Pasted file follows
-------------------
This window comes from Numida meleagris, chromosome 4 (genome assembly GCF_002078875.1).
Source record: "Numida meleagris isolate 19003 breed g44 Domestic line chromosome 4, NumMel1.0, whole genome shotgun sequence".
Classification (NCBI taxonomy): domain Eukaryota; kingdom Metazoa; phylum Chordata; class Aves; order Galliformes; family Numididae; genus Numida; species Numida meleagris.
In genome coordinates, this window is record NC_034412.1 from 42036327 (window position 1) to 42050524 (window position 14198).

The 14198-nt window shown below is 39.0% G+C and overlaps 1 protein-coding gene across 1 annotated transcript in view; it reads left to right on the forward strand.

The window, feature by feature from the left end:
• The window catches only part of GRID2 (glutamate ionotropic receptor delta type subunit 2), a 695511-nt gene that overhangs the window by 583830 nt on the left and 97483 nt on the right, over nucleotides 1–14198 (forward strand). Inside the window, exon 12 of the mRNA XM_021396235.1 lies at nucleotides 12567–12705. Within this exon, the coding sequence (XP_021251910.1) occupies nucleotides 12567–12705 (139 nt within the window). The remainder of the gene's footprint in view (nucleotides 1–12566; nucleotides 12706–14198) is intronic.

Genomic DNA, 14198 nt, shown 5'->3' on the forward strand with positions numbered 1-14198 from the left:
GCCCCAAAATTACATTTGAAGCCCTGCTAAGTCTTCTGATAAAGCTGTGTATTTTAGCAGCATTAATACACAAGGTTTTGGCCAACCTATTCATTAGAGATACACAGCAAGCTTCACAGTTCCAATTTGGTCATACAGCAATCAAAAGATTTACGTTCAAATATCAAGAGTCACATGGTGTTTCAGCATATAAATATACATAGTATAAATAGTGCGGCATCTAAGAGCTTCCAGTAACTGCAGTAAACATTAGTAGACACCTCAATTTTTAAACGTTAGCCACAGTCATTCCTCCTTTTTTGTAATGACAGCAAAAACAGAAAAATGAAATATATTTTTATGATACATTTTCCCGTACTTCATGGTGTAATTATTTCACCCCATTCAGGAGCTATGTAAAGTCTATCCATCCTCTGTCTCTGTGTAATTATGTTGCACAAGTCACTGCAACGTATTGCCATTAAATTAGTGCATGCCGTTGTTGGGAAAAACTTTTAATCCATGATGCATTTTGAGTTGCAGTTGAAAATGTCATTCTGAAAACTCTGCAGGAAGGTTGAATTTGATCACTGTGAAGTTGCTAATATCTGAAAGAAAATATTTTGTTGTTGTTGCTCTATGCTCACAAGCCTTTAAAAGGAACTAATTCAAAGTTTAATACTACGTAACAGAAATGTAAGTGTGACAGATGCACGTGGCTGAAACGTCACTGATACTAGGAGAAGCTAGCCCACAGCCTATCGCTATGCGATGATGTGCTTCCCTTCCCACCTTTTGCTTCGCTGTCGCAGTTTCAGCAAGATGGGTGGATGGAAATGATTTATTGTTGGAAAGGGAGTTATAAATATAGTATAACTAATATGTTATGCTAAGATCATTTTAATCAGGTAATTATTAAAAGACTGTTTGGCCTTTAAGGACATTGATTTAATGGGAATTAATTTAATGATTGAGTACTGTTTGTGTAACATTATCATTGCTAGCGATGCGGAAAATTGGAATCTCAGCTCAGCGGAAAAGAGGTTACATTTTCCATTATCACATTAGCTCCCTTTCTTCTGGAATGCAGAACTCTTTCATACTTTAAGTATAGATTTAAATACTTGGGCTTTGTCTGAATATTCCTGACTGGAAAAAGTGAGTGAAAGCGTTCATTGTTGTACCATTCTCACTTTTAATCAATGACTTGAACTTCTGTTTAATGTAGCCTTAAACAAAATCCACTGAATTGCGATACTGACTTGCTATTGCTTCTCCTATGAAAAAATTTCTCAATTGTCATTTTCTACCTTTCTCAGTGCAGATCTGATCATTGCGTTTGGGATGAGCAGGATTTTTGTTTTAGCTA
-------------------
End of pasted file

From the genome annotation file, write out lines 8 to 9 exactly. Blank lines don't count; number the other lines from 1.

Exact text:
Genomic DNA, 14198 nt, shown 5'->3' on the forward strand with positions numbered 1-14198 from the left:
GCCCCAAAATTACATTTGAAGCCCTGCTAAGTCTTCTGATAAAGCTGTGTATTTTAGCAGCATTAATACACAAGGTTTTGGCCAACCTATTCATTAGAGATACACAGCAAGCTTCACAGTTCCAATTTGGTCATACAGCAATCAAAAGATTTACGTTCAAATATCAAGAGTCACATGGTGTTTCAGCATATAAATATACATAGTATAAATAGTGCGGCATCTAAGAGCTTCCAGTAACTGCAGTAAACATTAGTAGACACCTCAATTTTTAAACGTTAGCCACAGTCATTCCTCCTTTTTTGTAATGACAGCAAAAACAGAAAAATGAAATATATTTTTATGATACATTTTCCCGTACTTCATGGTGTAATTATTTCACCCCATTCAGGAGCTATGTAAAGTCTATCCATCCTCTGTCTCTGTGTAATTATGTTGCACAAGTCACTGCAACGTATTGCCATTAAATTAGTGCATGCCGTTGTTGGGAAAAACTTTTAATCCATGATGCATTTTGAGTTGCAGTTGAAAATGTCATTCTGAAAACTCTGCAGGAAGGTTGAATTTGATCACTGTGAAGTTGCTAATATCTGAAAGAAAATATTTTGTTGTTGTTGCTCTATGCTCACAAGCCTTTAAAAGGAACTAATTCAAAGTTTAATACTACGTAACAGAAATGTAAGTGTGACAGATGCACGTGGCTGAAACGTCACTGATACTAGGAGAAGCTAGCCCACAGCCTATCGCTATGCGATGATGTGCTTCCCTTCCCACCTTTTGCTTCGCTGTCGCAGTTTCAGCAAGATGGGTGGATGGAAATGATTTATTGTTGGAAAGGGAGTTATAAATATAGTATAACTAATATGTTATGCTAAGATCATTTTAATCAGGTAATTATTAAAAGACTGTTTGGCCTTTAAGGACATTGATTTAATGGGAATTAATTTAATGATTGAGTACTGTTTGTGTAACATTATCATTGCTAGCGATGCGGAAAATTGGAATCTCAGCTCAGCGGAAAAGAGGTTACATTTTCCATTATCACATTAGCTCCCTTTCTTCTGGAATGCAGAACTCTTTCATACTTTAAGTATAGATTTAAATACTTGGGCTTTGTCTGAATATTCCTGACTGGAAAAAGTGAGTGAAAGCGTTCATTGTTGTACCATTCTCACTTTTAATCAATGACTTGAACTTCTGTTTAATGTAGCCTTAAACAAAATCCACTGAATTGCGATACTGACTTGCTATTGCTTCTCCTATGAAAAAATTTCTCAATTGTCATTTTCTACCTTTCTCAGTGCAGATCTGATCATTGCGTTTGGGATGAGCAGGATTTTTGTTTTAGCTA